How is the Trust Fund Really Doing?

  • In the near term, Social Security is taking in more through Social Security taxes than it spends. Social Security spends its funds on benefits and about 1% on administration.
  • The access funds paid in every year are invested in U.S. Treasury securities and earn interest. This interest is put back into the fund.
  • It is always hard to predict for certain if and when Social Security will stop taking in more than it spends.
  • In 2011, 70% of the money taken in by Social Security comes from worker and employer contributions through the payroll tax.  13% came in through reimbursement funds for the payroll tax holiday.   Another 14% came in through interest earned on the securities. The final 3% came in from income taxes that some beneficiaries pay on their benefits.
  • Under the “best estimate” set of assumptions in the 2012 Social Security Trustee Report, in 2023, revenue plus interest will be less than what is paid out in benefits. In 2033, the reserves would be depleted and income could only cover 75% of benefits.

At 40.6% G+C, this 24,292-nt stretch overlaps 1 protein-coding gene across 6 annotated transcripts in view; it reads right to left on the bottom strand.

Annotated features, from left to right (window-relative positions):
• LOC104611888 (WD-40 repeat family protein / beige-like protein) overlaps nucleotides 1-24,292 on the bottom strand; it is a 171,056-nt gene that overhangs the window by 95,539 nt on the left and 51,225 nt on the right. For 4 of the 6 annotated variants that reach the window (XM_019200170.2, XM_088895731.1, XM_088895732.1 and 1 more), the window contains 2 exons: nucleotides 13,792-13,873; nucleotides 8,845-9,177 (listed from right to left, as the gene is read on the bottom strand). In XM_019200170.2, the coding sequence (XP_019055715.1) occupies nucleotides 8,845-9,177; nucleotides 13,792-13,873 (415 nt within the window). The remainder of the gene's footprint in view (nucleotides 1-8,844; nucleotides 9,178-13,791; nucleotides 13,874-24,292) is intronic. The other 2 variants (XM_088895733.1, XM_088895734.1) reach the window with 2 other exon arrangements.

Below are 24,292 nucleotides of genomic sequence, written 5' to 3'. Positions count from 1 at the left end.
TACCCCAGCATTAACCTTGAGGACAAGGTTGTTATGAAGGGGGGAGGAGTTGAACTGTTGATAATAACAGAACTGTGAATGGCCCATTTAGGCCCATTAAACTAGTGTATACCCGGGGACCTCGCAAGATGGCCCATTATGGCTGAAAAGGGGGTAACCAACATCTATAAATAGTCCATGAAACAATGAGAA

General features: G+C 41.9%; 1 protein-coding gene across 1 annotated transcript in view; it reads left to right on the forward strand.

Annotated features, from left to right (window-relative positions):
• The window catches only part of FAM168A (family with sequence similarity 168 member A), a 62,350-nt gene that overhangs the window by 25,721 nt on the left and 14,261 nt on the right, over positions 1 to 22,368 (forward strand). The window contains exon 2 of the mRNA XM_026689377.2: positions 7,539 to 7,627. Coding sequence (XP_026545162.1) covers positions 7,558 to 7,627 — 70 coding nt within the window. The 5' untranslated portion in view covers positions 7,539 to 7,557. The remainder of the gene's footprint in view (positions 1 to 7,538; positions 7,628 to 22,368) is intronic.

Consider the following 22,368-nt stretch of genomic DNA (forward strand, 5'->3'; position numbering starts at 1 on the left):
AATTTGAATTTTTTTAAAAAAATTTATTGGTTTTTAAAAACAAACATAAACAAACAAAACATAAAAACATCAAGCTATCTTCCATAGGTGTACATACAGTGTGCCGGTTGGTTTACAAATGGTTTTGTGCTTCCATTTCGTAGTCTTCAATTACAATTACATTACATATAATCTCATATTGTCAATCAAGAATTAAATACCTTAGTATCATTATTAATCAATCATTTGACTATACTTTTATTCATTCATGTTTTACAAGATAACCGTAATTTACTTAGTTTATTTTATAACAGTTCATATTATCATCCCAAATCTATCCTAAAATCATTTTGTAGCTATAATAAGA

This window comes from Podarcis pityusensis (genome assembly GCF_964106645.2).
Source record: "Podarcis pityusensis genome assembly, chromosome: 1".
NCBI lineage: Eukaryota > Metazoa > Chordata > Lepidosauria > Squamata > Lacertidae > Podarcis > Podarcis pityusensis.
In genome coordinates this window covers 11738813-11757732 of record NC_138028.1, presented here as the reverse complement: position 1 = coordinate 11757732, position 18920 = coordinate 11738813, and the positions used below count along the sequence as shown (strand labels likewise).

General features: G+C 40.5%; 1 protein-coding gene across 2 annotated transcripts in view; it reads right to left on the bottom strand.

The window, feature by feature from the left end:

• Under a “high cost” estimate by the Social Security Trustees, reserves would be depleted in 2027 instead of 2033.
  • Under a “low cost” estimate by the Social Security Trustees, Social Security would be solvent for 75 years and beyond.
  • These estimates don’t mean that Social Security is hopeless and cannot be fixed. There are several reasonable policy options for keeping Social Security strong.
  • This summary is based on a more detailed brief authored by the National Academy of Social Sciences and located at:  http://www.nasi.org/research/2012/social-security-finances-findings-2012-trustees-report.